Hunger Games Hunger Games Hunger Games

Build up to make a hit
The reviews are in:
Topless Robot
Our Alisa

But in the real world, the character Katniss Everdeen faces an even greater challenge: Proving that pop culture will embrace a heroine capable of holding her own with the big boys.
It’s a battle fought on two fronts. First, The Hunger Games must bring in the kind of box office numbers that prove to Hollywood that a film led by a young female heroine who’s not cast as a sex symbol can bring in audiences. And second, for Katniss to truly triumph, she must embody the type of female heroine — smart, tough, compassionate — that has been sorely lacking in the popular culture landscape for so very long.

The Clarke Award Shortlist:
Christopher Priest’s original post
Cat Valente responds:
“Because let’s be honest, I couldn’t get away with it. If I posted that shit? I’d never hear the end of what a bitch I am.”
And further she responds

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Aurealis Award Goodness

I am delighted to see that The Shattered City has been shortlisted for Best Fantasy Novel in the Aurealis Awards – and that Love and Romanpunk and “The Patrician” have also been shortlisted for Best Collection & Best YA Short Story, respectively.

Congratulations to all the nominees! I am honoured to be in the company of so many excellent friends & colleagues. I’m planning to be at the ceremony – had so much fun last time. Hope to see many of you there for our night of nights! (ooh, clothes shopping!)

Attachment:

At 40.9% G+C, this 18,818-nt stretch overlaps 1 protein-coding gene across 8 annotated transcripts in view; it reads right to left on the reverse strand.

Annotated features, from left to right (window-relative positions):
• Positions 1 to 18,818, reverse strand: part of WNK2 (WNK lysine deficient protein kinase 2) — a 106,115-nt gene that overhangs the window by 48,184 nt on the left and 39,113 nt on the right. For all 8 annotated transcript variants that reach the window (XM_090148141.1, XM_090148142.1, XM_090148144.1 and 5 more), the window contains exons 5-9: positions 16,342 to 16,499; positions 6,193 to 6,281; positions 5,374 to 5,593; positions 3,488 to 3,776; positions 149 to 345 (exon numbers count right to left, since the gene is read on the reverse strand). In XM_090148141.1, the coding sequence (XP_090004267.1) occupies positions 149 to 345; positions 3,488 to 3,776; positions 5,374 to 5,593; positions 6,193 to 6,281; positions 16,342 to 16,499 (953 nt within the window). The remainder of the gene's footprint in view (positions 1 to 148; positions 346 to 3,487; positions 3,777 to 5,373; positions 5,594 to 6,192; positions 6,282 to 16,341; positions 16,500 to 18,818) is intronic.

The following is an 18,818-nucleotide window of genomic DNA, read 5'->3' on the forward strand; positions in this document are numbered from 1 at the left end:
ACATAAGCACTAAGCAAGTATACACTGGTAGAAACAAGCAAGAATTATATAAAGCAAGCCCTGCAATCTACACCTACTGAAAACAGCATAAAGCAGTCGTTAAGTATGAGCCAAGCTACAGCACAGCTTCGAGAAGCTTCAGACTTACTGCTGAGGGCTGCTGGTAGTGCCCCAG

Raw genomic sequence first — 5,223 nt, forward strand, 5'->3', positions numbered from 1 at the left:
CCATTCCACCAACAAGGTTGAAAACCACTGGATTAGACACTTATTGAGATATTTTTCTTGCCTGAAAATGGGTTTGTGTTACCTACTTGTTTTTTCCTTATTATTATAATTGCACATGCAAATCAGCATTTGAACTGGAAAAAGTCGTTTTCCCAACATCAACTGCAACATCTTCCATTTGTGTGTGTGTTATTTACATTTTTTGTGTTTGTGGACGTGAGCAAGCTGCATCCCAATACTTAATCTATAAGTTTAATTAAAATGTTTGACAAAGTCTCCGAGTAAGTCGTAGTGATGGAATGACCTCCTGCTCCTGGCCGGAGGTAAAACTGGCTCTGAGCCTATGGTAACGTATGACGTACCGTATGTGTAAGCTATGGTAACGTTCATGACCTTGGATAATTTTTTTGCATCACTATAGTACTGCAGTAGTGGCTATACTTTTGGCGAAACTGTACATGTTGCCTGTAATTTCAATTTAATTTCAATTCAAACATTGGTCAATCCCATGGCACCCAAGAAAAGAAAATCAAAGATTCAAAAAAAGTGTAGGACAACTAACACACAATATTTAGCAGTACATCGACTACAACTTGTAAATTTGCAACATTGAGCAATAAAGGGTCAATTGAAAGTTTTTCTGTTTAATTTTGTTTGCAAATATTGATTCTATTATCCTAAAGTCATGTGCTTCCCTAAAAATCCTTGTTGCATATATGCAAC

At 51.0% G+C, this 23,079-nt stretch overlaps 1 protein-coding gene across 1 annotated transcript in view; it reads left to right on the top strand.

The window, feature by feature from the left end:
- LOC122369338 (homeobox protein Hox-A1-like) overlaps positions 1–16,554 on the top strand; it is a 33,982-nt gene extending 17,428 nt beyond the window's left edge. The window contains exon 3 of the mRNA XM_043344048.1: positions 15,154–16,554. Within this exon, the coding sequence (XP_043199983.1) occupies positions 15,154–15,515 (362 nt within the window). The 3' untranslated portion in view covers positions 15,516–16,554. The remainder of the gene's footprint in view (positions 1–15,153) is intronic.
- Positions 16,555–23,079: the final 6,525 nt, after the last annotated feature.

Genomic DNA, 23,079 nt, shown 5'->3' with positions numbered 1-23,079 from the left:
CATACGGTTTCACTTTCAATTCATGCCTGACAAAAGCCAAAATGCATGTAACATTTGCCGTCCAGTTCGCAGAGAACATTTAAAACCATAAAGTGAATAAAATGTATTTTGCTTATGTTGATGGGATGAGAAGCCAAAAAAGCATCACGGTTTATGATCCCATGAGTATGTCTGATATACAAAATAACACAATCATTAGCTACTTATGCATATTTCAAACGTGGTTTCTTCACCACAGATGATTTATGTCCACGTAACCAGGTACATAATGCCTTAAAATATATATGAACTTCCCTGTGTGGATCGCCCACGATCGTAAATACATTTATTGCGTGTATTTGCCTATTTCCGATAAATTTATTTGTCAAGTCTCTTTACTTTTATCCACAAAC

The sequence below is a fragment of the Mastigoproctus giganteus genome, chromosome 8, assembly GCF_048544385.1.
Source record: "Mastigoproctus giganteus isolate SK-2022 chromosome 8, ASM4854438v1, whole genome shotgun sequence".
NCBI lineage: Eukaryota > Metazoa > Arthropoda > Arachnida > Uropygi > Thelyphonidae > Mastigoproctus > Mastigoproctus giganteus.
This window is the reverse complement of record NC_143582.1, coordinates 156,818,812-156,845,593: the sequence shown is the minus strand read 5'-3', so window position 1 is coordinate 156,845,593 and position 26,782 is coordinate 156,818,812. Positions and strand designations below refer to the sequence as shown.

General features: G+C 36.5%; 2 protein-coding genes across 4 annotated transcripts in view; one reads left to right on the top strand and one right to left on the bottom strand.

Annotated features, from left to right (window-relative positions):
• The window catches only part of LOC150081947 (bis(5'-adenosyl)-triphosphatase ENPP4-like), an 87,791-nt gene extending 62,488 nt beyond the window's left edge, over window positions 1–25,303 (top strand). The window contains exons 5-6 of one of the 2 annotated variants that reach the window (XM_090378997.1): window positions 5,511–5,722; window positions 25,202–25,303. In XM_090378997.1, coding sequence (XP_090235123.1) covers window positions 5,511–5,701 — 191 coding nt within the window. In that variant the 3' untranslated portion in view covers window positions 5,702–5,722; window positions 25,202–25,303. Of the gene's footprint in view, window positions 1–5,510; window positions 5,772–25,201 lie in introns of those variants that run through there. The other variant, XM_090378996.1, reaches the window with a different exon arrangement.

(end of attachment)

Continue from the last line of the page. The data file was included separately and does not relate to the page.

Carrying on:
Winners of the 2011 Aurealis Awards and the Peter McNamara Convenors’ Award for Excellence will be announced at the Aurealis Awards ceremony, on the evening of Saturday 12 May at the Independent Theatre, North Sydney. Details of the evening and a link to the online booking website are available at www.aurealisawards.org

An after party will be held at Rydges, North Sydney, following the awards presentations. Accommodation is available at Rydges for $149 (room only) or $174 (including full buffet breakfast). To take advantage of these rates please use the code ‘Aurealis’ when making your booking.

For further information about the awards please contact the convenors at convenors@aurealisawards.com

The 2011 Aurealis Awards are sponsored by HarperVoyager and Cosmos Magazine and proudly supported by Galaxy Bookshop.